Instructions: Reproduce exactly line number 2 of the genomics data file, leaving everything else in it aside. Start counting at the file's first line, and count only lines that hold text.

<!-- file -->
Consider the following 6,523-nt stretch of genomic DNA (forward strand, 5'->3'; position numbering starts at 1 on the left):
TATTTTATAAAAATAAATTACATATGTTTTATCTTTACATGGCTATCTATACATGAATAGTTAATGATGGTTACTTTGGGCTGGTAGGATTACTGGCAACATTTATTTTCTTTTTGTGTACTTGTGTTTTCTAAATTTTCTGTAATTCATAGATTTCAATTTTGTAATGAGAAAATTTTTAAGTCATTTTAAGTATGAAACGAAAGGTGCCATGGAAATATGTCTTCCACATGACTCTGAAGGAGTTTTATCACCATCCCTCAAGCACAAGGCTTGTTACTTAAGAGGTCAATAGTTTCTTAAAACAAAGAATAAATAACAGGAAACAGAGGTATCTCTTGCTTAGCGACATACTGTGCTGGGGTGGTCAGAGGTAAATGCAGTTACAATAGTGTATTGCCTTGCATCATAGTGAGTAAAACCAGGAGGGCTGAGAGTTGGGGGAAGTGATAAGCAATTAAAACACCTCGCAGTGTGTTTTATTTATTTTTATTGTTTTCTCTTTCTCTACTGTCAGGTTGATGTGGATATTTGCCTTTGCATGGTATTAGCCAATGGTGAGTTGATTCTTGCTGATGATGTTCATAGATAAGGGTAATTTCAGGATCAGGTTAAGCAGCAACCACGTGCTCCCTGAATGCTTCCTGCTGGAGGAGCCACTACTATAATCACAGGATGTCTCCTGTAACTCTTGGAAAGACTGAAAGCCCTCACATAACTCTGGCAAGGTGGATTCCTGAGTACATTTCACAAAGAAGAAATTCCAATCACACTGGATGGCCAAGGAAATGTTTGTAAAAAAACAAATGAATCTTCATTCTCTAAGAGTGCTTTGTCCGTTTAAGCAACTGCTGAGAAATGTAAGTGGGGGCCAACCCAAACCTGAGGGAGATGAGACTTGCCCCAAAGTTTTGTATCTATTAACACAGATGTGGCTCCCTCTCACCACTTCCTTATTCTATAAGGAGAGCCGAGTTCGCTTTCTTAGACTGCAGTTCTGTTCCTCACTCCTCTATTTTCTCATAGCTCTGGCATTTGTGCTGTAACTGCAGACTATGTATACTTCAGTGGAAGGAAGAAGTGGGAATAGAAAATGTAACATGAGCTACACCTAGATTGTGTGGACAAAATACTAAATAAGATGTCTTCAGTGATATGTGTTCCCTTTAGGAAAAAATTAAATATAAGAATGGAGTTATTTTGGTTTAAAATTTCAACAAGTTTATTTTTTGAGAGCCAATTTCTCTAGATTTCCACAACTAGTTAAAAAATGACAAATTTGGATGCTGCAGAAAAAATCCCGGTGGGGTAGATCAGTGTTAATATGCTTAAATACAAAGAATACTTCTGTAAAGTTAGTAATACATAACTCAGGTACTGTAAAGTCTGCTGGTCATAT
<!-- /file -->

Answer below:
TATTTTATAAAAATAAATTACATATGTTTTATCTTTACATGGCTATCTATACATGAATAGTTAATGATGGTTACTTTGGGCTGGTAGGATTACTGGCAACATTTATTTTCTTTTTGTGTACTTGTGTTTTCTAAATTTTCTGTAATTCATAGATTTCAATTTTGTAATGAGAAAATTTTTAAGTCATTTTAAGTATGAAACGAAAGGTGCCATGGAAATATGTCTTCCACATGACTCTGAAGGAGTTTTATCACCATCCCTCAAGCACAAGGCTTGTTACTTAAGAGGTCAATAGTTTCTTAAAACAAAGAATAAATAACAGGAAACAGAGGTATCTCTTGCTTAGCGACATACTGTGCTGGGGTGGTCAGAGGTAAATGCAGTTACAATAGTGTATTGCCTTGCATCATAGTGAGTAAAACCAGGAGGGCTGAGAGTTGGGGGAAGTGATAAGCAATTAAAACACCTCGCAGTGTGTTTTATTTATTTTTATTGTTTTCTCTTTCTCTACTGTCAGGTTGATGTGGATATTTGCCTTTGCATGGTATTAGCCAATGGTGAGTTGATTCTTGCTGATGATGTTCATAGATAAGGGTAATTTCAGGATCAGGTTAAGCAGCAACCACGTGCTCCCTGAATGCTTCCTGCTGGAGGAGCCACTACTATAATCACAGGATGTCTCCTGTAACTCTTGGAAAGACTGAAAGCCCTCACATAACTCTGGCAAGGTGGATTCCTGAGTACATTTCACAAAGAAGAAATTCCAATCACACTGGATGGCCAAGGAAATGTTTGTAAAAAAACAAATGAATCTTCATTCTCTAAGAGTGCTTTGTCCGTTTAAGCAACTGCTGAGAAATGTAAGTGGGGGCCAACCCAAACCTGAGGGAGATGAGACTTGCCCCAAAGTTTTGTATCTATTAACACAGATGTGGCTCCCTCTCACCACTTCCTTATTCTATAAGGAGAGCCGAGTTCGCTTTCTTAGACTGCAGTTCTGTTCCTCACTCCTCTATTTTCTCATAGCTCTGGCATTTGTGCTGTAACTGCAGACTATGTATACTTCAGTGGAAGGAAGAAGTGGGAATAGAAAATGTAACATGAGCTACACCTAGATTGTGTGGACAAAATACTAAATAAGATGTCTTCAGTGATATGTGTTCCCTTTAGGAAAAAATTAAATATAAGAATGGAGTTATTTTGGTTTAAAATTTCAACAAGTTTATTTTTTGAGAGCCAATTTCTCTAGATTTCCACAACTAGTTAAAAAATGACAAATTTGGATGCTGCAGAAAAAATCCCGGTGGGGTAGATCAGTGTTAATATGCTTAAATACAAAGAATACTTCTGTAAAGTTAGTAATACATAACTCAGGTACTGTAAAGTCTGCTGGTCATAT